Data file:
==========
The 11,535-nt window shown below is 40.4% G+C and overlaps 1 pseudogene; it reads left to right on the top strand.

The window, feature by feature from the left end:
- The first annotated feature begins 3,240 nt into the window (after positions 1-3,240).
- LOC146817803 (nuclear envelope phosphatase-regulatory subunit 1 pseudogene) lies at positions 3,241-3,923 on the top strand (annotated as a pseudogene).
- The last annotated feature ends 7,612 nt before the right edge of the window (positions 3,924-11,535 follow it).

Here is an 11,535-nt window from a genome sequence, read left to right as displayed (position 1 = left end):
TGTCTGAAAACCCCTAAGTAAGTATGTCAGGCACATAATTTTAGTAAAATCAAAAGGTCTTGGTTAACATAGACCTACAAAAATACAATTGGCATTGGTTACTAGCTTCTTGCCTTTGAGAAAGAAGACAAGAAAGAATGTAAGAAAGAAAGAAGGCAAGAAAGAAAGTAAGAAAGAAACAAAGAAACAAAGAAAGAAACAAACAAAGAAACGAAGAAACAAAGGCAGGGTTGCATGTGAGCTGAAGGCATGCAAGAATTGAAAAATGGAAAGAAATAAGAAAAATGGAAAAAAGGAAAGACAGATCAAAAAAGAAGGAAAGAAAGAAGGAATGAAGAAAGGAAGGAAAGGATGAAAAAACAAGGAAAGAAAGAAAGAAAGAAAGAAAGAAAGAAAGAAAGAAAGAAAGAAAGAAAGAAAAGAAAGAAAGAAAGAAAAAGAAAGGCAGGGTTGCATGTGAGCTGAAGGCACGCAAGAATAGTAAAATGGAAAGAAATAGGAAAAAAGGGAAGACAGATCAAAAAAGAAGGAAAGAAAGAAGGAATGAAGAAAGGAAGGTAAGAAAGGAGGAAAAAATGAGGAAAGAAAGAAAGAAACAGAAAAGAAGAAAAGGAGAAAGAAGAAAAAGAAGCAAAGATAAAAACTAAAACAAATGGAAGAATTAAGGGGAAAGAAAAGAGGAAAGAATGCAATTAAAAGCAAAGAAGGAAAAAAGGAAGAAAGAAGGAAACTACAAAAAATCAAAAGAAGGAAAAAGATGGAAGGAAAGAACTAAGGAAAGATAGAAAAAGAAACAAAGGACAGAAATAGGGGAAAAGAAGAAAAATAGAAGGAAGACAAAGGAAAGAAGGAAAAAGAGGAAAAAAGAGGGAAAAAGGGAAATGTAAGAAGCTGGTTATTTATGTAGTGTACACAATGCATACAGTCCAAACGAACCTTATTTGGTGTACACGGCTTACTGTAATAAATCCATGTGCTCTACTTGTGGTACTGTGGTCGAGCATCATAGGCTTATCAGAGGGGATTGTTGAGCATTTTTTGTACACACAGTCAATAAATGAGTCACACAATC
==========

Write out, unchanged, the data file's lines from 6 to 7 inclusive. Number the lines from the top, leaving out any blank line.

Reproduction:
Here is an 11,535-nt window from a genome sequence, read left to right as displayed (position 1 = left end):
TGTCTGAAAACCCCTAAGTAAGTATGTCAGGCACATAATTTTAGTAAAATCAAAAGGTCTTGGTTAACATAGACCTACAAAAATACAATTGGCATTGGTTACTAGCTTCTTGCCTTTGAGAAAGAAGACAAGAAAGAATGTAAGAAAGAAAGAAGGCAAGAAAGAAAGTAAGAAAGAAACAAAGAAACAAAGAAAGAAACAAACAAAGAAACGAAGAAACAAAGGCAGGGTTGCATGTGAGCTGAAGGCATGCAAGAATTGAAAAATGGAAAGAAATAAGAAAAATGGAAAAAAGGAAAGACAGATCAAAAAAGAAGGAAAGAAAGAAGGAATGAAGAAAGGAAGGAAAGGATGAAAAAACAAGGAAAGAAAGAAAGAAAGAAAGAAAGAAAGAAAGAAAGAAAGAAAGAAAGAAAGAAAAGAAAGAAAGAAAGAAAAAGAAAGGCAGGGTTGCATGTGAGCTGAAGGCACGCAAGAATAGTAAAATGGAAAGAAATAGGAAAAAAGGGAAGACAGATCAAAAAAGAAGGAAAGAAAGAAGGAATGAAGAAAGGAAGGTAAGAAAGGAGGAAAAAATGAGGAAAGAAAGAAAGAAACAGAAAAGAAGAAAAGGAGAAAGAAGAAAAAGAAGCAAAGATAAAAACTAAAACAAATGGAAGAATTAAGGGGAAAGAAAAGAGGAAAGAATGCAATTAAAAGCAAAGAAGGAAAAAAGGAAGAAAGAAGGAAACTACAAAAAATCAAAAGAAGGAAAAAGATGGAAGGAAAGAACTAAGGAAAGATAGAAAAAGAAACAAAGGACAGAAATAGGGGAAAAGAAGAAAAATAGAAGGAAGACAAAGGAAAGAAGGAAAAAGAGGAAAAAAGAGGGAAAAAGGGAAATGTAAGAAGCTGGTTATTTATGTAGTGTACACAATGCATACAGTCCAAACGAACCTTATTTGGTGTACACGGCTTACTGTAATAAATCCATGTGCTCTACTTGTGGTACTGTGGTCGAGCATCATAGGCTTATCAGAGGGGATTGTTGAGCATTTTTTGTACACACAGTCAATAAATGAGTCACACAATC